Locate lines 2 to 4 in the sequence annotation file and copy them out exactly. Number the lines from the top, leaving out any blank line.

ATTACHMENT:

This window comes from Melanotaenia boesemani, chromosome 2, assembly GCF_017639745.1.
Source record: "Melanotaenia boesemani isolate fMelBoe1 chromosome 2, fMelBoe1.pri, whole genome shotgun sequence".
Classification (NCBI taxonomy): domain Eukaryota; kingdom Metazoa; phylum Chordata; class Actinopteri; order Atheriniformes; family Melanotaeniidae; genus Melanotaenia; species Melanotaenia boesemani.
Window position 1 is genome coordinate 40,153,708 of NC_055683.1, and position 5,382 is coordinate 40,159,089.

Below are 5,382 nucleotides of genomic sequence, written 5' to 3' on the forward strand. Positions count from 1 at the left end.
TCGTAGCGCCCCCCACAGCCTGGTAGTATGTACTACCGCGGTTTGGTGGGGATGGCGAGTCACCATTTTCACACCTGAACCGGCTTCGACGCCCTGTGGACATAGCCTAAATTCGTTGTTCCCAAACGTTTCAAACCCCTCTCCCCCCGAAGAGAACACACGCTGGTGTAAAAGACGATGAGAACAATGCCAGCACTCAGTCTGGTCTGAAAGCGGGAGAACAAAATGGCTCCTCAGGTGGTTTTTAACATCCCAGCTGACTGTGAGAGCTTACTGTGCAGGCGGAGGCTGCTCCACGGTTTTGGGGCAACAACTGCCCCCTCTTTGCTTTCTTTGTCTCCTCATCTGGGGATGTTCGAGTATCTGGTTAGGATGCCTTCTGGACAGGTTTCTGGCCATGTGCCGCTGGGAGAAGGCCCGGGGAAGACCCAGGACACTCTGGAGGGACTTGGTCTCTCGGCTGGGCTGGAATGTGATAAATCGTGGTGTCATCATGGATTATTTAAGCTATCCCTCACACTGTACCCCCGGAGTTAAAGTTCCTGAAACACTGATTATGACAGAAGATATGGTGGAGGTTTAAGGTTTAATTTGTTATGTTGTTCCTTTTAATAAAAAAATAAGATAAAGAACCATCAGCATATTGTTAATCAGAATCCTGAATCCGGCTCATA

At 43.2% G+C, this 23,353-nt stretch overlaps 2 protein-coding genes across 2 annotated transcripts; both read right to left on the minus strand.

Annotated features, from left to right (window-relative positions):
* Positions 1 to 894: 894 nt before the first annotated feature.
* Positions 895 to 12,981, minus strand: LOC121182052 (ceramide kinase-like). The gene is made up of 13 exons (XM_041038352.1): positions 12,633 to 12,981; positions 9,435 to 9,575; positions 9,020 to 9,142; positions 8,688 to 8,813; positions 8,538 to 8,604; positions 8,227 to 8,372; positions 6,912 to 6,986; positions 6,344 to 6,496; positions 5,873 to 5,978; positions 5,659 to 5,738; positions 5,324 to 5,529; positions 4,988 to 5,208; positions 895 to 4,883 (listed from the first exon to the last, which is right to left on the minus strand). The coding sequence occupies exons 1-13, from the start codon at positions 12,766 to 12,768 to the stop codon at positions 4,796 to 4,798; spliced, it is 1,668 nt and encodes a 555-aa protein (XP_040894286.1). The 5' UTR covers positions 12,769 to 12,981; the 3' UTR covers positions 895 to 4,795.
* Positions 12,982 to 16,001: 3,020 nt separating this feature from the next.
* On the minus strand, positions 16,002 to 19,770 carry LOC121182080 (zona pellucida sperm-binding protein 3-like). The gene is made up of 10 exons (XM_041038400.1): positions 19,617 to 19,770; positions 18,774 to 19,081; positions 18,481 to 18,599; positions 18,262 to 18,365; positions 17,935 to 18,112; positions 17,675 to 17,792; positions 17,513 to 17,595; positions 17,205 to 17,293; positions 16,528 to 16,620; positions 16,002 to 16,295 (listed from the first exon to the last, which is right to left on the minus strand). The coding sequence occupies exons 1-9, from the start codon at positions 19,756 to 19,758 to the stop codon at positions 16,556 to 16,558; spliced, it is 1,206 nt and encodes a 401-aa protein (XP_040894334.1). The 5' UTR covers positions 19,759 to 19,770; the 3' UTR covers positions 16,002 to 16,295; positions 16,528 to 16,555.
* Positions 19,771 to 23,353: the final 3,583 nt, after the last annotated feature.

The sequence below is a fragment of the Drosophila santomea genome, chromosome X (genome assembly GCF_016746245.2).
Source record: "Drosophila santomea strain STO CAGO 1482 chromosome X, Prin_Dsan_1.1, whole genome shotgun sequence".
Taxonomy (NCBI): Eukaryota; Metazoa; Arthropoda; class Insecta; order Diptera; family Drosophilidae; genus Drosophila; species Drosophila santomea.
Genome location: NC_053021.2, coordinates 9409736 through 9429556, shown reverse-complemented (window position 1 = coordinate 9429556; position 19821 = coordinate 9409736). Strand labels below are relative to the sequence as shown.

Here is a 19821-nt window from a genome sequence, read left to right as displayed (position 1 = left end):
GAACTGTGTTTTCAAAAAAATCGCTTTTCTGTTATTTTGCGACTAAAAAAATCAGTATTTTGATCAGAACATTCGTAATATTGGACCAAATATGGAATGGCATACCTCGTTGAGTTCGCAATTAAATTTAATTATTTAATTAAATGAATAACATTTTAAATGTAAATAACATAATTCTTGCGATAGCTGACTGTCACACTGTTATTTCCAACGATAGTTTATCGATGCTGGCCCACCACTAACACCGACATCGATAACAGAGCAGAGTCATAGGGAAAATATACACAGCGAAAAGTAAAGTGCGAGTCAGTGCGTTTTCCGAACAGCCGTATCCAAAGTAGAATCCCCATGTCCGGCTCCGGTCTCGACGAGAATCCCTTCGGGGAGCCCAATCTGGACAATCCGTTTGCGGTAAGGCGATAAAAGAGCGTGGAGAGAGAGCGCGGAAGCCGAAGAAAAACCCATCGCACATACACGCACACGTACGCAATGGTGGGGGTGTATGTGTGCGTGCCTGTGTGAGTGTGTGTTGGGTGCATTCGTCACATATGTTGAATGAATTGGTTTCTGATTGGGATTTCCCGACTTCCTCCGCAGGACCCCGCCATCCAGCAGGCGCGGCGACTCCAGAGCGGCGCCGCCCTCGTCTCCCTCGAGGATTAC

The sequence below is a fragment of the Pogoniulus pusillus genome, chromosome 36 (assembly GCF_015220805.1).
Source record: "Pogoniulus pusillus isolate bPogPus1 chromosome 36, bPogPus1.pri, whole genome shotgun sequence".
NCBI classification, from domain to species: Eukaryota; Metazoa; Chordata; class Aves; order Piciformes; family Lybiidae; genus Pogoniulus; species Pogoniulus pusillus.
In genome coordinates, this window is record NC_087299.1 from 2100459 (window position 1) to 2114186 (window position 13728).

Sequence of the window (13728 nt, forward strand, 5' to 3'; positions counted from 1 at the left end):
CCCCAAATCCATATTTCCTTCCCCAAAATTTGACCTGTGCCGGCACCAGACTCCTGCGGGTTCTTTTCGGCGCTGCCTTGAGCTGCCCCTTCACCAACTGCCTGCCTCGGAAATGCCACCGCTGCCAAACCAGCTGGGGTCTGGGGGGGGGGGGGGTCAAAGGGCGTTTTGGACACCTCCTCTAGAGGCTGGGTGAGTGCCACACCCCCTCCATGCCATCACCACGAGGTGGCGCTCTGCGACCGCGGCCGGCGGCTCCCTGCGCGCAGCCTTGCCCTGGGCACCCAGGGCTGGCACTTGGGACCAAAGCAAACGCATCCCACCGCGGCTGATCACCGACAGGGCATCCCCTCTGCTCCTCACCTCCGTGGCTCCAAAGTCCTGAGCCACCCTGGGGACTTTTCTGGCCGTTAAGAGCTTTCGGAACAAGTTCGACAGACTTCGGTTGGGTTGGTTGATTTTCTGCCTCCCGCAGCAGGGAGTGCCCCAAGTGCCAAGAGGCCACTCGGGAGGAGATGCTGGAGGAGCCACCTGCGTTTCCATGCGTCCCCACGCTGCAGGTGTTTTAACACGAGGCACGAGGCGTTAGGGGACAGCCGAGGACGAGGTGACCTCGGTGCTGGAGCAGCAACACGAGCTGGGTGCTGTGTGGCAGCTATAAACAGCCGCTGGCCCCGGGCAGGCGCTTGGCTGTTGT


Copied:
Source record: "Melanotaenia boesemani isolate fMelBoe1 chromosome 2, fMelBoe1.pri, whole genome shotgun sequence".
Classification (NCBI taxonomy): domain Eukaryota; kingdom Metazoa; phylum Chordata; class Actinopteri; order Atheriniformes; family Melanotaeniidae; genus Melanotaenia; species Melanotaenia boesemani.
Window position 1 is genome coordinate 40,153,708 of NC_055683.1, and position 5,382 is coordinate 40,159,089.